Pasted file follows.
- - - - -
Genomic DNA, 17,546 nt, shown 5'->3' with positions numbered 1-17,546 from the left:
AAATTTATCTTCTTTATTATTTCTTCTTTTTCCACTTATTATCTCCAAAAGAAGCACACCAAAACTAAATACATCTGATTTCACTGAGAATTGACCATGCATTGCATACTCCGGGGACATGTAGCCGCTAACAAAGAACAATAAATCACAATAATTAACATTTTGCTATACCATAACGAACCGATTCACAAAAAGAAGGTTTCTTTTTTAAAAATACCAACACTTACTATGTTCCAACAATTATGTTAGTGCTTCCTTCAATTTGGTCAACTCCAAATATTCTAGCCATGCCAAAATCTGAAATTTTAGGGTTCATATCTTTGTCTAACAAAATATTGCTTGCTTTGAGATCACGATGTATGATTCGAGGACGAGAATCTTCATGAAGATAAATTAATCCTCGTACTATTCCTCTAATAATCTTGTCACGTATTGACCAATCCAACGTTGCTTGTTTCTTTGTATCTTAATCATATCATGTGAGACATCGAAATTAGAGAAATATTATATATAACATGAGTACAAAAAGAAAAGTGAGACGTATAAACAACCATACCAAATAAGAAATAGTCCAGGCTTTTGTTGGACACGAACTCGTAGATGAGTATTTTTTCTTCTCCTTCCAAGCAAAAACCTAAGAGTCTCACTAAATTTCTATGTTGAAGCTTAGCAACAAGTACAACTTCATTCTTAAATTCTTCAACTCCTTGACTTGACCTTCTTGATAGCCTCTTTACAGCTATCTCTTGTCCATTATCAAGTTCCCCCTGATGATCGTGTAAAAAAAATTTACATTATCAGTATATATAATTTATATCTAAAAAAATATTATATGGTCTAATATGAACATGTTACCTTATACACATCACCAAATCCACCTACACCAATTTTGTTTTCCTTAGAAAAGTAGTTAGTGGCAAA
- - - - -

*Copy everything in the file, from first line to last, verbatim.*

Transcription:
Genomic DNA, 17,546 nt, shown 5'->3' with positions numbered 1-17,546 from the left:
AAATTTATCTTCTTTATTATTTCTTCTTTTTCCACTTATTATCTCCAAAAGAAGCACACCAAAACTAAATACATCTGATTTCACTGAGAATTGACCATGCATTGCATACTCCGGGGACATGTAGCCGCTAACAAAGAACAATAAATCACAATAATTAACATTTTGCTATACCATAACGAACCGATTCACAAAAAGAAGGTTTCTTTTTTAAAAATACCAACACTTACTATGTTCCAACAATTATGTTAGTGCTTCCTTCAATTTGGTCAACTCCAAATATTCTAGCCATGCCAAAATCTGAAATTTTAGGGTTCATATCTTTGTCTAACAAAATATTGCTTGCTTTGAGATCACGATGTATGATTCGAGGACGAGAATCTTCATGAAGATAAATTAATCCTCGTACTATTCCTCTAATAATCTTGTCACGTATTGACCAATCCAACGTTGCTTGTTTCTTTGTATCTTAATCATATCATGTGAGACATCGAAATTAGAGAAATATTATATATAACATGAGTACAAAAAGAAAAGTGAGACGTATAAACAACCATACCAAATAAGAAATAGTCCAGGCTTTTGTTGGACACGAACTCGTAGATGAGTATTTTTTCTTCTCCTTCCAAGCAAAAACCTAAGAGTCTCACTAAATTTCTATGTTGAAGCTTAGCAACAAGTACAACTTCATTCTTAAATTCTTCAACTCCTTGACTTGACCTTCTTGATAGCCTCTTTACAGCTATCTCTTGTCCATTATCAAGTTCCCCCTGATGATCGTGTAAAAAAAATTTACATTATCAGTATATATAATTTATATCTAAAAAAATATTATATGGTCTAATATGAACATGTTACCTTATACACATCACCAAATCCACCTACACCAATTTTGTTTTCCTTAGAAAAGTAGTTAGTGGCAAA